Title:
TUBE-INSERTING APPARATUS
United States Patent 3867752


Abstract:
An apparatus for inserting tubes into a shell casing in the manufacture of a heat exchanger of the shell-and-tube type, comprising a tube-supporting bed which is laterally and vertically movable for proper alignment with the holes of tube-supporting sheets in the shell, a plurality of guide rollers forming V-shaped tube passages on the tube bed, a tube pusher cooperative with the guide rollers, and a feeder for automatically feeding tubes to the guide roller arrangement. The tube bed has stoppers that can rise and fall to enable the tubes to be coupled with pilots before insertion. The tube pusher has controls for stopping its movement when the driving torque is excessive. The tube feeder is provided with a loading mechanism having controls, tube position detectors and tube-receiving recesses which are adapted to be turned upside down to face the guide rollers.



Inventors:
Tachibana, Keiji (Tokyo, JA)
Watanabe, Toru (Ebina, JA)
Tamura, Hisao (Kawasaki, JA)
Application Number:
05/375819
Publication Date:
02/25/1975
Filing Date:
07/02/1973
Assignee:
HITACHI, LTD.
Primary Class:
Other Classes:
29/726
International Classes:
B21D53/02; (IPC1-7): B23P15/26
Field of Search:
29/22R,22D,2R,2A
View Patent Images:
US Patent References:
3406838Tube assembling apparatus1968-10-22Davidson



Primary Examiner:
Eager, Thomas H.
Attorney, Agent or Firm:
Craig & Antonelli
Claims:
We claim

1. A tube-inserting apparatus comprising a tube bed which is laterally and vertically movable relative to the direction in which tubes are inserted into a mating shell, a plurality of tube-guiding means arranged in parallel on the tube bed along the direction of tube insertion, tube-pushing means provided reciprocably on the tube bed for cooperation with the tube-guiding means, and means for automatically feeding tubes to the tubeguiding means.

2. A tube-inserting apparatus as defined in claim 1 wherein the tube bed is equipped with retractable stoppers, and a tube-inserting pilot is located on the tube bed in front of each of the tubes, and means for automatically feeding said tube-inserting pilots to the tube-guiding means is provided.

3. A tube-inserting apparatus as defined in claim 1 wherein the tube-pushing means is provided with means for controlling the same in such a way that, if the torque for driving the tube-pushing means exceeds a predetermined value, the same means is stopped.

4. A tube-inserting apparatus as defined in claim 1 wherein the tube-feeding means includes a feeding mechanism having controls, and a loading mechanism having a plurality of tube position detectors and tube-receiving recesses so that when the loading mechanism is turned upside down the recesses are opposed to the tube-guiding means, said loading mechanism and tube-guiding means being provided with their position detectors which coact with the tube-position detectors of the loading mechanism to feed tubes to the tube-guiding means via the feeding and loading means.

Description:
This invention relates to an apparatus for inserting bundless of heat-transfer tubes (hereinafter called a tube bundle) into a shell in the manufacture of a heat exchanger, e.g. of the shell-and-tube type.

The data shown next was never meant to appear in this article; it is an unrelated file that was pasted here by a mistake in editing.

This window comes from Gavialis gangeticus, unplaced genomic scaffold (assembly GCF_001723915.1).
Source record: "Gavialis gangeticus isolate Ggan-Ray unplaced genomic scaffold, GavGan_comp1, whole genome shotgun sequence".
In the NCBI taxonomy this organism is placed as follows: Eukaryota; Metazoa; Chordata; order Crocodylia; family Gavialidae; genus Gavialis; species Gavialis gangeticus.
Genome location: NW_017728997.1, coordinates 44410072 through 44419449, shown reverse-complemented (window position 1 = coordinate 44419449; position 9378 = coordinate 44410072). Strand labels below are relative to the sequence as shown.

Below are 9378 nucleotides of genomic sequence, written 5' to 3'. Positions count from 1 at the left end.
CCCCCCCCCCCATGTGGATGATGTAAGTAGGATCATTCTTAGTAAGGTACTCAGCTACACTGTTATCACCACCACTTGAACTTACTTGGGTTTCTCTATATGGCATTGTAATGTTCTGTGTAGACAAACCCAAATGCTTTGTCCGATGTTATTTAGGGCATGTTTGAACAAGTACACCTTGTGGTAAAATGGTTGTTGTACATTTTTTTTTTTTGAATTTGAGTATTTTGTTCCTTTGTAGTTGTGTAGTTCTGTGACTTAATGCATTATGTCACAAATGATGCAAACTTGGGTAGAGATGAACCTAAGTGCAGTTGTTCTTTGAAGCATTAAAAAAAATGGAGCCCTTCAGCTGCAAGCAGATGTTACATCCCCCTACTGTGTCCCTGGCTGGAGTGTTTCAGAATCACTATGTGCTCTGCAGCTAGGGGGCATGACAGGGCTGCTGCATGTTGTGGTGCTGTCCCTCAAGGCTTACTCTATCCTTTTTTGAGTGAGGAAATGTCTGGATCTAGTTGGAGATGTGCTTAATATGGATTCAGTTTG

Heretofore, the insertion of the tube bundle has been manually performed and, therefore, at a very low efficiency. For instance, where tens of tubes several meters long are to be introduced into a shell, much time, skill and labor will be required, with a consequent increase in the assembling cost.

In view of this, the present invention has for its object to mechanize and automatize most of the insertion work, thereby saving the labor and achieving an improved assembling efficiency.

According to the present invention, a tube-inserting apparatus is provided which characteristically comprises a tube bed which is made movable vertically as well as laterally with respect to the direction in which tubes are to be inserted into a shell, a plurality of tube guide means located parallelly on the tube bed in the direction of tube insertion, tube-pushing means reciprocably provided on the tube bed to cooperate with the tube guide means, and means for automatically feeding tubes to said tube guide means.

These and other objects, features, and advantages will become apparent from the following description in connection with the accompanying drawings in which:

FIG. 1 is a diagrammatic side view of a tube-inserting apparatus embodying the invention, in operation,

FIG. 2 is an end view as seen in the direction of an arrow II in FIG. 1;

FIG. 3 is a fragmentary sectional view of the essential parts of the tube-inserting mechanism;

FIG. 4 is a sectional view taken along the line IV--IV of FIG. 3;

FIG. 5 is a fragmentary view of the essential parts of FIG. 3; and

FIG. 6 is an end view as seen in the direction of an arrow VI in FIG. 3.

Referring now to FIGS. 1 and 2, there is shown a shell 1 of a heat exchanger placed on a base 2 through support legs 3. Tube sheets 4, 5 at both ends and intermediate sheets 6 have several to several ten holes 7 each.

Brackets 10 for jointly supporting a tube bed 11 are vertically movably secured to a pair of posts 9, which in turn are fixedly supported by base 8 movable in the direction normal to or laterally with respect to the direction in which the tubes are inserted into the shell 1. As better shown in FIGS. 3 and 4, the tube bed 11 carries four rows of guide rollers 12 forming two V-shaped guide passages for tubes, each of the guide passages being provided with a stopper 13 and a limit switch 14. A tube drive, generally indicated at 17, is designed to force the tubes on the guide passages forward. Tubes 15 to be inserted through the holes 7 of the sheets in the shell and substantially dumbbell-shaped pilots 16 for tube insertion are placed over the guide rollers 12, with a suitably spaced relationship between each tube and the associated pilot.